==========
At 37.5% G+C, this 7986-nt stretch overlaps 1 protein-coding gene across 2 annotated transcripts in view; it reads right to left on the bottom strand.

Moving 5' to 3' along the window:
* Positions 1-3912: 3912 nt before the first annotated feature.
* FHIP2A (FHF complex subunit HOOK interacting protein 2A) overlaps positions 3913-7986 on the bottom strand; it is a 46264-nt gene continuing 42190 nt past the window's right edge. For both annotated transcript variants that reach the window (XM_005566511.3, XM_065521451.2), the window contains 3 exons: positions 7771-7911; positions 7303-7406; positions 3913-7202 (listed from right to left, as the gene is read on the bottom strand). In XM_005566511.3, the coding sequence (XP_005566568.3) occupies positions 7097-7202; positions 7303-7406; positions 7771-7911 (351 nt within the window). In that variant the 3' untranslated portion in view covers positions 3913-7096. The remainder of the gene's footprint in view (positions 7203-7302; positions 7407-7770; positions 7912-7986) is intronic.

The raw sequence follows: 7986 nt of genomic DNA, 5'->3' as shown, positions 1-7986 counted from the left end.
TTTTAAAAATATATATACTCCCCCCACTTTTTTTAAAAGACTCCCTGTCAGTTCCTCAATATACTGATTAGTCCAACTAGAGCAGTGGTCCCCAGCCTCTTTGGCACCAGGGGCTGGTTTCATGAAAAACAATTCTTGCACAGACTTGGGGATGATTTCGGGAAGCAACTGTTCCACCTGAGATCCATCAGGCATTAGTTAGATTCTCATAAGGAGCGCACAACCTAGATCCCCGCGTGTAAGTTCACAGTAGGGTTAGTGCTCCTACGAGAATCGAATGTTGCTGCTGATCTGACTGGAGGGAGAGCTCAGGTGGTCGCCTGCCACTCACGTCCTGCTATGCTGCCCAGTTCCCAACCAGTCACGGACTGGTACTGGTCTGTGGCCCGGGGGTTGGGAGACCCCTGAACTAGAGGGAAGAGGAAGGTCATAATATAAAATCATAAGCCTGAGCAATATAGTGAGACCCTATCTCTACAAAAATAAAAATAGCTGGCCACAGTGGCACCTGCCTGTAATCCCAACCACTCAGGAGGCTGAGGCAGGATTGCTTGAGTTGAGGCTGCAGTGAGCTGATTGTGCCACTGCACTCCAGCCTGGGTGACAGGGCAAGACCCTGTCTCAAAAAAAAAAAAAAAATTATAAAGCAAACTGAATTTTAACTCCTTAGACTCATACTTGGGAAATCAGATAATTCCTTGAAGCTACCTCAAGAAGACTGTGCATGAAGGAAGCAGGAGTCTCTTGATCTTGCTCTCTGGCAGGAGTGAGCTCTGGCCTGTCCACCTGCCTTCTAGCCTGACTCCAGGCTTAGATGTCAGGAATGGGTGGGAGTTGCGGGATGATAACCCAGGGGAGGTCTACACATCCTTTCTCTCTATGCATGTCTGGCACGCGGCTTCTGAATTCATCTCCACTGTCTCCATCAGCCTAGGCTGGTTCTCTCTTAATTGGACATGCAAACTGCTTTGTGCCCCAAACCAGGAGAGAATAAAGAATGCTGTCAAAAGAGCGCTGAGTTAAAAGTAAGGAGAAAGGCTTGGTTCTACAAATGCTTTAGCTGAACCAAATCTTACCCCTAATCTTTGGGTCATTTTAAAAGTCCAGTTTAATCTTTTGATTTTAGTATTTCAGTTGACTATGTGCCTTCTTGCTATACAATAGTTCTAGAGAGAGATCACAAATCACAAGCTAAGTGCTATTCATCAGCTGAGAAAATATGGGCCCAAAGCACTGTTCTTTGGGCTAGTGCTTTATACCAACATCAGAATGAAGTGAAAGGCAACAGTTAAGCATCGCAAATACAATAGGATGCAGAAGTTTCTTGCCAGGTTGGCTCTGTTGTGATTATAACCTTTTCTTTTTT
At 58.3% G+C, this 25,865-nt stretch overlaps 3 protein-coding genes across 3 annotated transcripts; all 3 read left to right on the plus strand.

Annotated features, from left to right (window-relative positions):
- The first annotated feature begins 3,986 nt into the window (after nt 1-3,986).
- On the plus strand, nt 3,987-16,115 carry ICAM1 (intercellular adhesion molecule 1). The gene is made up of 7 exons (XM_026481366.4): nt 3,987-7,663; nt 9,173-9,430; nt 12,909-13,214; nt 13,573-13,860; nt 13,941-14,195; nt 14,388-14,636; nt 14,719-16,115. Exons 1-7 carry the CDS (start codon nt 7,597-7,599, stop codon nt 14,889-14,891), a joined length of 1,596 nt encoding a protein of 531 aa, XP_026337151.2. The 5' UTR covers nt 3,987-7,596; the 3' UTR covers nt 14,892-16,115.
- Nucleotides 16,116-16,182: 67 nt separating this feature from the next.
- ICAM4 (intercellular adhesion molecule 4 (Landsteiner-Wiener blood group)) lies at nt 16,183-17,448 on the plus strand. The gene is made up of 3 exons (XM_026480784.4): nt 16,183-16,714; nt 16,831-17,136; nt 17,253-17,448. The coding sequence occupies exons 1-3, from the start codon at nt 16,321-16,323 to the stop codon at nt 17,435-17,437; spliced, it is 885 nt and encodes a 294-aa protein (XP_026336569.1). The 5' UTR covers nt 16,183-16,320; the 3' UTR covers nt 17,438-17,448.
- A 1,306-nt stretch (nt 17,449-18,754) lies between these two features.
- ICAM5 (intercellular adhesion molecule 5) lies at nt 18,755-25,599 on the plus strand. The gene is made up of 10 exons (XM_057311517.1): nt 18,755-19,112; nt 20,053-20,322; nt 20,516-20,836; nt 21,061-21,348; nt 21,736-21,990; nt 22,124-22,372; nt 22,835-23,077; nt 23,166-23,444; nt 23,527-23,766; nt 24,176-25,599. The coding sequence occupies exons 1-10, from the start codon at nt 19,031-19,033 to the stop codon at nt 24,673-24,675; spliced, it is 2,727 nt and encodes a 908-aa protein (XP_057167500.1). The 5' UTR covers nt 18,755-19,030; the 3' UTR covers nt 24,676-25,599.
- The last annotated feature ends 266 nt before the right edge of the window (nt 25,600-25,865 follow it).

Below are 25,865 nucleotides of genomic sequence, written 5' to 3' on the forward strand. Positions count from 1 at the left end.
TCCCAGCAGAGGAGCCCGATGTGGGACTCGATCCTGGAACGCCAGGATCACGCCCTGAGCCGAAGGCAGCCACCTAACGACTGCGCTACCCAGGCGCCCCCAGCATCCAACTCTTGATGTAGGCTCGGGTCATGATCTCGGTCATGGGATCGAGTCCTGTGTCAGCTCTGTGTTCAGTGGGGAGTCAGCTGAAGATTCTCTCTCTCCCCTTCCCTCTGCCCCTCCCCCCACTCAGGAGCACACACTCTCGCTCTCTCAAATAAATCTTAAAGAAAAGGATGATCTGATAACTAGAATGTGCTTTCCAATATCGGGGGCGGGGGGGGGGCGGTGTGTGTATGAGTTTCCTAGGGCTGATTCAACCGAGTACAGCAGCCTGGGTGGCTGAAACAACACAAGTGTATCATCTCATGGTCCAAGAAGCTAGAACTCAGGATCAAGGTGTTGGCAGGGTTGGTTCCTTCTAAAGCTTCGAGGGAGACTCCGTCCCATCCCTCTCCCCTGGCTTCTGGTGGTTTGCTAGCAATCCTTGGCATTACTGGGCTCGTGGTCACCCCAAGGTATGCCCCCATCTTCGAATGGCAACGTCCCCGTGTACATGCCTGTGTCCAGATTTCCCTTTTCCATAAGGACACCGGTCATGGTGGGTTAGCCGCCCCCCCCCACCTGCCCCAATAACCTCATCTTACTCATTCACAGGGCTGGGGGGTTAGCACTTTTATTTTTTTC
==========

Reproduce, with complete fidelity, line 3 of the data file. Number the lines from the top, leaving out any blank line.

* Positions 1-3912: 3912 nt before the first annotated feature.